42

The bike you have is a decent low/mid-range hybrid bike with entry-level name-brand components. It should absolutely be mostly trouble-free with basic maintenance for a daily 4 mile commute. While replacing the cheap plastic pedals with a decent set of metal or high-quality poly pedals is standard business for any new bike, the other problems are worrying. ...


22

I periodically check and pull out the street glass shards I have been doing the same for as long as I have a bike. Glass shards, small sharp stones, nails, drawing pins... name something I haven't pulled out of my tires! But I never worried of patching the tire, and never had problems because of that. My tires (even those which weren't puncture resistant) ...


19

Firstly, I do agree with some of the other answers that riding better can help - my main hazard is glass, and I simply got fewer punctures as I got better at spotting and avoiding it. Knowing how to avoid or handle bumps and potholes is similarly useful. Why does my bike constantly break/need servicing? Some of your issues are normal, but some are ...


18

The way you asked the question, it sounds like you think the following is happening: first, the derailleur hanger wears out/weakens, then it snaps, and this causes the derailleur to go into the spokes. It is much more likely that the chain of events is the following: the derailleur is mis-adjusted, when you shift to the largest cog on the rear, the ...


16

The only times you need to consider the tyre is if the hole is large enough for the inner tube to poke through, or if the hole is in the thin sidewall I once had a hole that was ~1 mm across, and seemed okay. It took about 3 flats every 200 km of riding to realise that the tube was herniating through the hole and wearing through. A black tube and a black ...


15

The one substitution that will probably give you the most bang for your buck is better tires. High-quality tires roll with much less rolling resistance, have better grip, weigh less, and roll over small imperfections more easily. And if you're riding on tires with knobby treads, but only riding on the road, tires with minimal/no tread will ride much faster ...


14

I would say that this won't have any effect. Flipping the chainring on a single speed makes sense as you use the other side of the teeth on the chainring which have not been used before. But with the chain it's a different story: The stretch is independent of directions so reversing its direction won't change anything. Also on the small "rolls" in the chain ...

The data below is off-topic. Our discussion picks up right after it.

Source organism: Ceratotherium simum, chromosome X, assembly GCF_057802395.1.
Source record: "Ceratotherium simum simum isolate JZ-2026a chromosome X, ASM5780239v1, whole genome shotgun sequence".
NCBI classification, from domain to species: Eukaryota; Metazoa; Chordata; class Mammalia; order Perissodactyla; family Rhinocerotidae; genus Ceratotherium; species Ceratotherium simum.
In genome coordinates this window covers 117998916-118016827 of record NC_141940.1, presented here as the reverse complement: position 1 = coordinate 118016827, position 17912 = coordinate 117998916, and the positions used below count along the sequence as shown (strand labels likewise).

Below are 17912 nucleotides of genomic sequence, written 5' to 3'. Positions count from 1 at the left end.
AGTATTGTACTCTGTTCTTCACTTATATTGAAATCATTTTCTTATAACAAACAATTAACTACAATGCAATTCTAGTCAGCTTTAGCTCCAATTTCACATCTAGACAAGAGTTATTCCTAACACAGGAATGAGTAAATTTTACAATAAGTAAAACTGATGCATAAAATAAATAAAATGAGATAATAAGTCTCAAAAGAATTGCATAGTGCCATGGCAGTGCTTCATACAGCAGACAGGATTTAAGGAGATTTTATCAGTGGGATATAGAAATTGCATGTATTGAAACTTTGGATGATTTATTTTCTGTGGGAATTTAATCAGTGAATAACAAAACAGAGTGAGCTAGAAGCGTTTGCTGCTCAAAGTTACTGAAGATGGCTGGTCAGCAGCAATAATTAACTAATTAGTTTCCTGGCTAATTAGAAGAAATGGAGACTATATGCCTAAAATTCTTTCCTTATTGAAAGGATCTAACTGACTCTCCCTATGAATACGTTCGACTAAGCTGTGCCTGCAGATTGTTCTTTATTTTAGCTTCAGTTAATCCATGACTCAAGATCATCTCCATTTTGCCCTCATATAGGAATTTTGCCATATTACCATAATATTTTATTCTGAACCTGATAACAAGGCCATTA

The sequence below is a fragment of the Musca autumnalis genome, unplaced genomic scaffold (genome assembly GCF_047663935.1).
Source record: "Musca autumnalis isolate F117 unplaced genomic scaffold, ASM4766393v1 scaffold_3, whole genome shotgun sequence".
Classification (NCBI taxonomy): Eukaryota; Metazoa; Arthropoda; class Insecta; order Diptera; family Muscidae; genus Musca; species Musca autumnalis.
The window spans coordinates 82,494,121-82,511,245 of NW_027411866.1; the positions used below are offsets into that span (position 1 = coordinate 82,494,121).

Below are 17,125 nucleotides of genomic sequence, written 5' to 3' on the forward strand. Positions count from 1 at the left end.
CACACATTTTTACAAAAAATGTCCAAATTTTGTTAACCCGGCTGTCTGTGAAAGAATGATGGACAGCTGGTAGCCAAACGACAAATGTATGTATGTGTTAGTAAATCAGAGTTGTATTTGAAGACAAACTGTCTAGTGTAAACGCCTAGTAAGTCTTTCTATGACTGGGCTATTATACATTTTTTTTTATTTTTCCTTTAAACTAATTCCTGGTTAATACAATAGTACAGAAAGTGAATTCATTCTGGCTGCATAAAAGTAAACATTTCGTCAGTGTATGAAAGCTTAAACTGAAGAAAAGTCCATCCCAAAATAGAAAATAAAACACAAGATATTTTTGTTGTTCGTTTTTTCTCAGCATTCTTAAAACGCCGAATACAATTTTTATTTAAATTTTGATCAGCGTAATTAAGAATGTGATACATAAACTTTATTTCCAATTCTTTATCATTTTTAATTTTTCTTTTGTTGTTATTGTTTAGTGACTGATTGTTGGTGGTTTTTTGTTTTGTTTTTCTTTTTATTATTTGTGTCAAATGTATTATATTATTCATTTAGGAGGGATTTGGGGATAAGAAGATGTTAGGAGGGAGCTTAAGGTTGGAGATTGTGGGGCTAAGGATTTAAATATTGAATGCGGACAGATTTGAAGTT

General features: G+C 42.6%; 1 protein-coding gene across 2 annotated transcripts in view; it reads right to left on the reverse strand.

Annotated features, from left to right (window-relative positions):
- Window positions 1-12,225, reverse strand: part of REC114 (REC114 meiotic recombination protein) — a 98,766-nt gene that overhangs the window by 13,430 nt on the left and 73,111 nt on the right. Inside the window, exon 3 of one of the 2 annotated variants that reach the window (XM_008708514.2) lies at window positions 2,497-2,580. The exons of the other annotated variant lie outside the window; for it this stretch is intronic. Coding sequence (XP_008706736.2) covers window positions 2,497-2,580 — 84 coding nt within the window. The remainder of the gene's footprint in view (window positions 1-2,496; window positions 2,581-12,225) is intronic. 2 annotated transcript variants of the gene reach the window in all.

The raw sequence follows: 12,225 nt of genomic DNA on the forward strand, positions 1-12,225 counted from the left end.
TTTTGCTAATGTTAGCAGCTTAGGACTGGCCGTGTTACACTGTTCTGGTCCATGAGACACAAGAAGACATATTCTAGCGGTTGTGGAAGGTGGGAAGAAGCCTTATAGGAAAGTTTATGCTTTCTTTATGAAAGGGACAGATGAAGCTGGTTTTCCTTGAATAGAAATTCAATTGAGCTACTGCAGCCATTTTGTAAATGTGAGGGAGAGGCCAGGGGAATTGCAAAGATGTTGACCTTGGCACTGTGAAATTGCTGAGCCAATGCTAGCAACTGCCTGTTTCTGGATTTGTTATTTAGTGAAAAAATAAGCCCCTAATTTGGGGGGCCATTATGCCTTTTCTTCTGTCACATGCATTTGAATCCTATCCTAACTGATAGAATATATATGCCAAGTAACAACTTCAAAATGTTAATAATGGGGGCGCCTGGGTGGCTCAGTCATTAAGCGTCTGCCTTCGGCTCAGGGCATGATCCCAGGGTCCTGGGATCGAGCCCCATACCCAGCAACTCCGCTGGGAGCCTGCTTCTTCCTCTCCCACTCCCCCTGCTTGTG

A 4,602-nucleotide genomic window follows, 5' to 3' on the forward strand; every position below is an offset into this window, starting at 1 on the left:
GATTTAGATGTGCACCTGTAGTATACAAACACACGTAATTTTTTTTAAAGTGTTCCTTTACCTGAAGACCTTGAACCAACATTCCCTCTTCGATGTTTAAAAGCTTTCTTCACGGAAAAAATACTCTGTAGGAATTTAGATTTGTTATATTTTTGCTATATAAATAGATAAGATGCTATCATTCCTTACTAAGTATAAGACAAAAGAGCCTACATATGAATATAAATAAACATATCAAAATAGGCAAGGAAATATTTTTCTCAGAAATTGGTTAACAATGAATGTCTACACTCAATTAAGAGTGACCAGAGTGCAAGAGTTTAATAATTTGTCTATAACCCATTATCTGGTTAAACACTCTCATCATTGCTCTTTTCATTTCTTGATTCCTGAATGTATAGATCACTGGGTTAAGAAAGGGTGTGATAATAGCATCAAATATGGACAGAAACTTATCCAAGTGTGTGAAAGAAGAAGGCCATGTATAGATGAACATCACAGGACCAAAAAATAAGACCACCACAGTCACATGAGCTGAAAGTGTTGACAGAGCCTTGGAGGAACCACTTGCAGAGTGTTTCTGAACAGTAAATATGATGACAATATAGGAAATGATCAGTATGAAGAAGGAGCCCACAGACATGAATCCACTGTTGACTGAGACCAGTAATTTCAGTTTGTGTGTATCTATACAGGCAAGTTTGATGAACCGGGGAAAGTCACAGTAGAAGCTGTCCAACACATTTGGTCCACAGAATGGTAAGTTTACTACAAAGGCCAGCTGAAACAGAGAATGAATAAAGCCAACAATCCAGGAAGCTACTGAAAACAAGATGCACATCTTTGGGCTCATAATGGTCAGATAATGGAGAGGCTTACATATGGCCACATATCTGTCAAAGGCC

12

If it's bad luck, it's very bad luck. Some of those are issues I haven't faced in 30 000 miles (handlebars and BB shouldn't work loose). Mudguard and chain case issues could probably be fixed with self-locking nuts (they work loose, then the flexing causes breakages). The loose cranks and a few of the other issues sound like they weren't properly tightened ...


11

If it's a large enough cut that the tube pokes through the tyre once inflated, then the best solution is to use a regular tube patch on the inner surface of the tyre with the vulcanising glue just like when patching a tube. While less recommended, I've also had success just using a drop of superglue for a small cut in a tyre.


10

This can be a fairly common occurrence with a fixed wheel bike. It may depend on a few different things, ie what sort of nuts you are using, how tight they are, what style of dropouts, and what the dropouts are made of. A different sort of nuts may help. eg something with serrated nuts or washers could grip better. Also you may be able to tighten the nuts ...


10

You can cut an aluminum soda can into a small strip and wrap that around and fold it like a tiny burrito into the end. Crimp with pliers. Picture lovingly misappropriated from http://billgrady.com/wp/2002/11/14/how-to-wrap-a-burrito/


10

Aesthetically, it's just a case of keeping it clean. Use a toothbrush to clear accumulated dirt out of the little nooks and crannies, like the joints between tubes (especially around the bottom bracket). Waxing the frame can help keep that brand-new lustre. The back of the chainring and spider, sprockets, rear hub, and dropouts, can get grotty pretty ...


10

Interesting question. Real world conditions are messy with multiple factors impacting any analysis, as such my answer will be speculative, but based on a number of sensible working assumptions. Chainring degradation as a source First lets consider how much material comes off a chainring. Generally speaking, if you replace your chain regularly before it ...


10

I think road bikes are actually more durable than a lot of riders give them credit for. Unless you were seriously crashing into potholes there should not be any damage (although you may have picked up some paint dings from loose gravel surfaces). You can do a standard 'once-over', paying particular attention to the wheels: If the dirty or muddy give it a ...


9

One proven way to retain the "new" feeling of a bike is to keep adding new parts to it. It's a well known (I would say proven but can't find the article) fact that people experience a noticeable performance boost when riding a new bike or upgrading gear. This expectation of better performance actually does lead to a small performance increase. The same ...